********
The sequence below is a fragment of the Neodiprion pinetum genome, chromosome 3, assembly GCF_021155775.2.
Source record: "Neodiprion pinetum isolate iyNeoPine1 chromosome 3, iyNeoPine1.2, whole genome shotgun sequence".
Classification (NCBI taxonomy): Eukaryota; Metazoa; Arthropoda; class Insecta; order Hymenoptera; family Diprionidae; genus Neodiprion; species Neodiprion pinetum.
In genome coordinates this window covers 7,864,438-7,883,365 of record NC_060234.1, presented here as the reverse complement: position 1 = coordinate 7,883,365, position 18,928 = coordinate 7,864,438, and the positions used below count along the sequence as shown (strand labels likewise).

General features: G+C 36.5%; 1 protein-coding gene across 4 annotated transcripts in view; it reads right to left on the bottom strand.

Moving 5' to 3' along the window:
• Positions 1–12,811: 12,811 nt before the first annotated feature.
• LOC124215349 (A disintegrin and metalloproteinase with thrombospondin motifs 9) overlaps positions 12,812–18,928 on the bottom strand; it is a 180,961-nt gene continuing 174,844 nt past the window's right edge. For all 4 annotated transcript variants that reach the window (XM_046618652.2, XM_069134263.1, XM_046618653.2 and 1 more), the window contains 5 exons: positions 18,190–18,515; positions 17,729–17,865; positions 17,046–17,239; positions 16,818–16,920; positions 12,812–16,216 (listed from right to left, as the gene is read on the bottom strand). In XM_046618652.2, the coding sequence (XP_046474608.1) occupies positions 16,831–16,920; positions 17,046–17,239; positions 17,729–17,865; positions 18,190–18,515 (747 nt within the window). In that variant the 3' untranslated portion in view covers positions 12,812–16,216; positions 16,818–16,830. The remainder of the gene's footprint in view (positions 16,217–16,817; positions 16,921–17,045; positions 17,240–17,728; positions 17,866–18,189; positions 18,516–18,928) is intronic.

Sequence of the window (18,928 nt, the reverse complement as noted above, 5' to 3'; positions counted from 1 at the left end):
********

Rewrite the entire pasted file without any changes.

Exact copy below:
The sequence below is a fragment of the Neodiprion pinetum genome, chromosome 3, assembly GCF_021155775.2.
Source record: "Neodiprion pinetum isolate iyNeoPine1 chromosome 3, iyNeoPine1.2, whole genome shotgun sequence".
Classification (NCBI taxonomy): Eukaryota; Metazoa; Arthropoda; class Insecta; order Hymenoptera; family Diprionidae; genus Neodiprion; species Neodiprion pinetum.
In genome coordinates this window covers 7,864,438-7,883,365 of record NC_060234.1, presented here as the reverse complement: position 1 = coordinate 7,883,365, position 18,928 = coordinate 7,864,438, and the positions used below count along the sequence as shown (strand labels likewise).

General features: G+C 36.5%; 1 protein-coding gene across 4 annotated transcripts in view; it reads right to left on the bottom strand.

Moving 5' to 3' along the window:
• Positions 1–12,811: 12,811 nt before the first annotated feature.
• LOC124215349 (A disintegrin and metalloproteinase with thrombospondin motifs 9) overlaps positions 12,812–18,928 on the bottom strand; it is a 180,961-nt gene continuing 174,844 nt past the window's right edge. For all 4 annotated transcript variants that reach the window (XM_046618652.2, XM_069134263.1, XM_046618653.2 and 1 more), the window contains 5 exons: positions 18,190–18,515; positions 17,729–17,865; positions 17,046–17,239; positions 16,818–16,920; positions 12,812–16,216 (listed from right to left, as the gene is read on the bottom strand). In XM_046618652.2, the coding sequence (XP_046474608.1) occupies positions 16,831–16,920; positions 17,046–17,239; positions 17,729–17,865; positions 18,190–18,515 (747 nt within the window). In that variant the 3' untranslated portion in view covers positions 12,812–16,216; positions 16,818–16,830. The remainder of the gene's footprint in view (positions 16,217–16,817; positions 16,921–17,045; positions 17,240–17,728; positions 17,866–18,189; positions 18,516–18,928) is intronic.

Sequence of the window (18,928 nt, the reverse complement as noted above, 5' to 3'; positions counted from 1 at the left end):